Natalie Dessay and Philippe Cassard: "DEBUSSY: Claire de Lune"
Texts and translations. Virgin Classics 50999 730769 2
When he wrote his magisterial overview of Debussy's songs for A French Song Companion, back in 1999, pianist Graham Johnson noted that there were two Debussy songs written earlier than "Nuit d'étoiles" but that these "have disappeared." In the intervening years, the situation has turned out to be more complicated than that. Pianist Philippe Cassard, who teams up with Natalie Dessay for this recital, has come into possession of four early Debussy songs, none of them ever recorded and at least one of them previously unknown. In his note to this recording, he refers to the donor of the manuscripts only as "a patron of the arts," but in an interview with Gramophone magazine he identified her as the granddaughter of Gabriel Saint-René Taillandier, who studied organ with César Franck and was a friend of Debussy.
The songs are attractive, if not vital to our understanding of the composer. "Le Matelot qui tombe à l'eau" is something like a less-filled-out version of "Nuit d'étoiles," while "L'archet," a setting of an Oscar Wildean fairy tale, is similarly slight. (The latter may not really be a song; the booklet essay coyly states that "two sketches survive.") On the other hand, "Les Elfes" is an enormous ballad, lasting some seven minutes in this performance. The text is by Leconte de Lisle, whose poetry is familiar from Duparc's "Phidylé" and Fauré's "Nell" and "Lydia," and the piano part is another demonstration of Debussy's uncanny ability to make two hands sound like four. The fourth unknown song, a setting of Maurice Bouchor's "Non, les baisers d'amour," does not illustrate Debussy's usual gift for musical shape, but it is an attractive enough piece for a twenty-year-old talent. As it turns out, very little of the music on this generously filled disc is familiar. The popular "Nuit d'étoiles," Debussy's first published song, makes a good opener, because it is the one standard item. Some of the titles here may look familiar, but the versions performed are unusual. Dessay and Cassard have dipped into the so-called "Vasnier Songbook," a collection of unrevised songs presented by the young composer to the soprano Marie Vasnier, with whom he had an affair during the same period when Vasnier's husband was Debussy's patron.
The "Clair de lune" and "En sourdine" of this set are completely different songs from the revised versions usually sung today, with the latter a boulevardier outing plainly from the composer of the piano chestnut "Clair de lune." Madame Vasnier obviously had a freakishly high voice, so it makes sense for Dessay to sing the selections she chooses here. "Fête galante," the song with which Debussy introduced himself to live audiences, is a pastorale featuring a tune better known today from the Petite Suite for four-hand piano. "Rondel chinois" starts with several arches of wide-ranging vocalise. "Les Elfes" has some vocalise as well, along with text set so high that it might as well be vocalise for all the comprehensibility of the words. "Flots, palmes, sables" is a fetching oddity. The combination of harp and piano is a notoriously intractable one, but here the harp-based accompaniment leaves the piano to jangle along delightfully like the bells on a camel's blanket. The finale of the recital is La Damoiselle Élue, a nineteen-minute cantata from Debussy's Italian sojourn as winner of the Prix de Rome. The progression from an extensive piano solo to the introduction of a children's choir and an assisting mezzo-soprano soloist through to the delayed entrance of the star soprano ("Her voice was like the voice the stars had when they sang together" is the setup) is so charming that listeners may not notice how thin the musical materials are.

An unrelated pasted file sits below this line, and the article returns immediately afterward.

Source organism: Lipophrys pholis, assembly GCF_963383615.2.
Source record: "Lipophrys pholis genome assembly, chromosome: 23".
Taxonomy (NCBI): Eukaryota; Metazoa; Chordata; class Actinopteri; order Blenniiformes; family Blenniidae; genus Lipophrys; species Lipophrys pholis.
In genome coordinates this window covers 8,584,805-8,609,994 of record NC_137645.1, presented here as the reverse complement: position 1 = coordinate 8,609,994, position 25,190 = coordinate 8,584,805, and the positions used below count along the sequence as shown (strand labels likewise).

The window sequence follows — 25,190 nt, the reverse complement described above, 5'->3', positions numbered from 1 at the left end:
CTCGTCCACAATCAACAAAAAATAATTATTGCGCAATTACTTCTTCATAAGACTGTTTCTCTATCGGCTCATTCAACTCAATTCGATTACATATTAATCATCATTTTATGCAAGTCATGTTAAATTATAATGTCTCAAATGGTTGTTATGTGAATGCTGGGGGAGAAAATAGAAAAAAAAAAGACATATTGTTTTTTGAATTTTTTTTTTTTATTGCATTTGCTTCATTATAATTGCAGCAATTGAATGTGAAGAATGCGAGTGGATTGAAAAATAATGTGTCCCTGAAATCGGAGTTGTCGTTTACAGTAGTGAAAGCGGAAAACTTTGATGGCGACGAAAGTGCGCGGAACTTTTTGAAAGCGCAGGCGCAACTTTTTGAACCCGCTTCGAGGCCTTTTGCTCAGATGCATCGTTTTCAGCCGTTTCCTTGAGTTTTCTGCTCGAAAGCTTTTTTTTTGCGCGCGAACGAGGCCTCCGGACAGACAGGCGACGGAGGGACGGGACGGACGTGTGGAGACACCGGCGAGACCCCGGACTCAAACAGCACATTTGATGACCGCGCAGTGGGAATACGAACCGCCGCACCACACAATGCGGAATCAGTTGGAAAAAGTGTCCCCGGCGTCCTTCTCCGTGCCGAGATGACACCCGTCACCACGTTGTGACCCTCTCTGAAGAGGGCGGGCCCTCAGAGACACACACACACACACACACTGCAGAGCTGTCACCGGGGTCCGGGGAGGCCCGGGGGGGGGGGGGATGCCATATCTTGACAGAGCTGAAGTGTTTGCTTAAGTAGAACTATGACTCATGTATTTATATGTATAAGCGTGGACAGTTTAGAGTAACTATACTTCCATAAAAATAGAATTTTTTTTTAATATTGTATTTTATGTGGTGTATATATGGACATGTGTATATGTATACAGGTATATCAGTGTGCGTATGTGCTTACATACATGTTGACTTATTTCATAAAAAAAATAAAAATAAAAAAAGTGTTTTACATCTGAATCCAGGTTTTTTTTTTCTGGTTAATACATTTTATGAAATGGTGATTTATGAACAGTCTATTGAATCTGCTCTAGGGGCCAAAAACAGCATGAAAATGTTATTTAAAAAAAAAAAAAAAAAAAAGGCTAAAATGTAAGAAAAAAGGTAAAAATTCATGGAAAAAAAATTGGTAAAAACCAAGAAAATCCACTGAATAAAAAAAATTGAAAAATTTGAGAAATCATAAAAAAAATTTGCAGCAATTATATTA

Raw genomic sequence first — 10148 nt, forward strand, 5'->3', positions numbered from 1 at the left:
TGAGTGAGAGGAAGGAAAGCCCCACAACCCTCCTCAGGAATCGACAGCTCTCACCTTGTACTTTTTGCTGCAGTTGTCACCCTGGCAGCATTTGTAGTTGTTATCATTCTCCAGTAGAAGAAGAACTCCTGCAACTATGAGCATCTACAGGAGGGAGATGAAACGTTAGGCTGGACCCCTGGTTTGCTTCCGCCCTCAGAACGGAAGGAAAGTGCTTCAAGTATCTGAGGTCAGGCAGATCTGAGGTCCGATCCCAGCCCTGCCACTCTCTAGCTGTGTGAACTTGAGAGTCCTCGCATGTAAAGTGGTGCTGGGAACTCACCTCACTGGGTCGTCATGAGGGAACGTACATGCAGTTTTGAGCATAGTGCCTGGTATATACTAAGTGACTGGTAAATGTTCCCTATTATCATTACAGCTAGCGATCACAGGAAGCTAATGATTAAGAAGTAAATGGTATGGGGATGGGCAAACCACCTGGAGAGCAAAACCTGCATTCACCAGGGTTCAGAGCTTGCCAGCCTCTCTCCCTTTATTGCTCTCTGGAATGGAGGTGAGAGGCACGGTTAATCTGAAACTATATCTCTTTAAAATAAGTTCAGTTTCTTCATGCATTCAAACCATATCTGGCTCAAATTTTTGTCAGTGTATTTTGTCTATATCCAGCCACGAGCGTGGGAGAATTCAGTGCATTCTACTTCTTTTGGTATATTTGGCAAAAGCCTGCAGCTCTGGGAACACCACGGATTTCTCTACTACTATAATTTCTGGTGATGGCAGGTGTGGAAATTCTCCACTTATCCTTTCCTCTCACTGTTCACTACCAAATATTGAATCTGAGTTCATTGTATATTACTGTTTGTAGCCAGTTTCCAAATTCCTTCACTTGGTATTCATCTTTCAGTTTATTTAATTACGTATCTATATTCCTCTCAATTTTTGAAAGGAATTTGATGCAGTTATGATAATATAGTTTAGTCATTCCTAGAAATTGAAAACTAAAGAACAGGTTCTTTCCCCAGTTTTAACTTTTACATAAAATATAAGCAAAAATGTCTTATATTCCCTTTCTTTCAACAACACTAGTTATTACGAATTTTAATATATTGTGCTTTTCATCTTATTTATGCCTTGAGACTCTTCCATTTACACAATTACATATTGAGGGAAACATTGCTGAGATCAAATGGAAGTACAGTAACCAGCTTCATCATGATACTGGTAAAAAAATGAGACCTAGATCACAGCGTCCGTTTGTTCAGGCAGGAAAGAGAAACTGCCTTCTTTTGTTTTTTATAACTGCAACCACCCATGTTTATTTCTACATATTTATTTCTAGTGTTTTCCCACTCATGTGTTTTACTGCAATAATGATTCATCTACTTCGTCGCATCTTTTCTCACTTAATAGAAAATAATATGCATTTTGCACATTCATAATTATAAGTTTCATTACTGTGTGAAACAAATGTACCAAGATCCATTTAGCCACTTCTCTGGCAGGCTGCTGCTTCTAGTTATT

Dessay, of course, is famous for her high range. (Like Lily Pons, she even transposes one of her songs up a step.) But the high lines of "Clair de lune" expose some loose singing up top. In "Apparition," she skirts the edges of the climax and snatches at the high note. She seems much happier when she has a character to play, in "Romance d'Ariel," but on the whole she sings as if she were in someone's living room and didn't want to do anything impolite. She does find a real emotional connection and a bel canto line for "Regret." She doesn't have much competition on recordings of these songs, but in a 1995 Debussy album called Forgotten Songs, Dawn Upshaw overlaps with Dessay in some of the Vasnier pieces. Upshaw simply sings the high notes as clearly and beautifully as everything else. On the other hand, Upshaw and her pianist, James Levine, don't have much of a partnership. They give the impression of two superb musicians shaking hands in the recording studio and meeting the material for the first time, whereas Dessay has a real relationship with Cassard. He is the rare pianist, in Debussy's songs or in his piano music, who understands that Debussy wrote genuine contrapuntal lines that are not meant to be negated by washes of pedal. Ultimately this album is a success, and ultimately it's because of Cassard.
WILLIAM R. BRAUN
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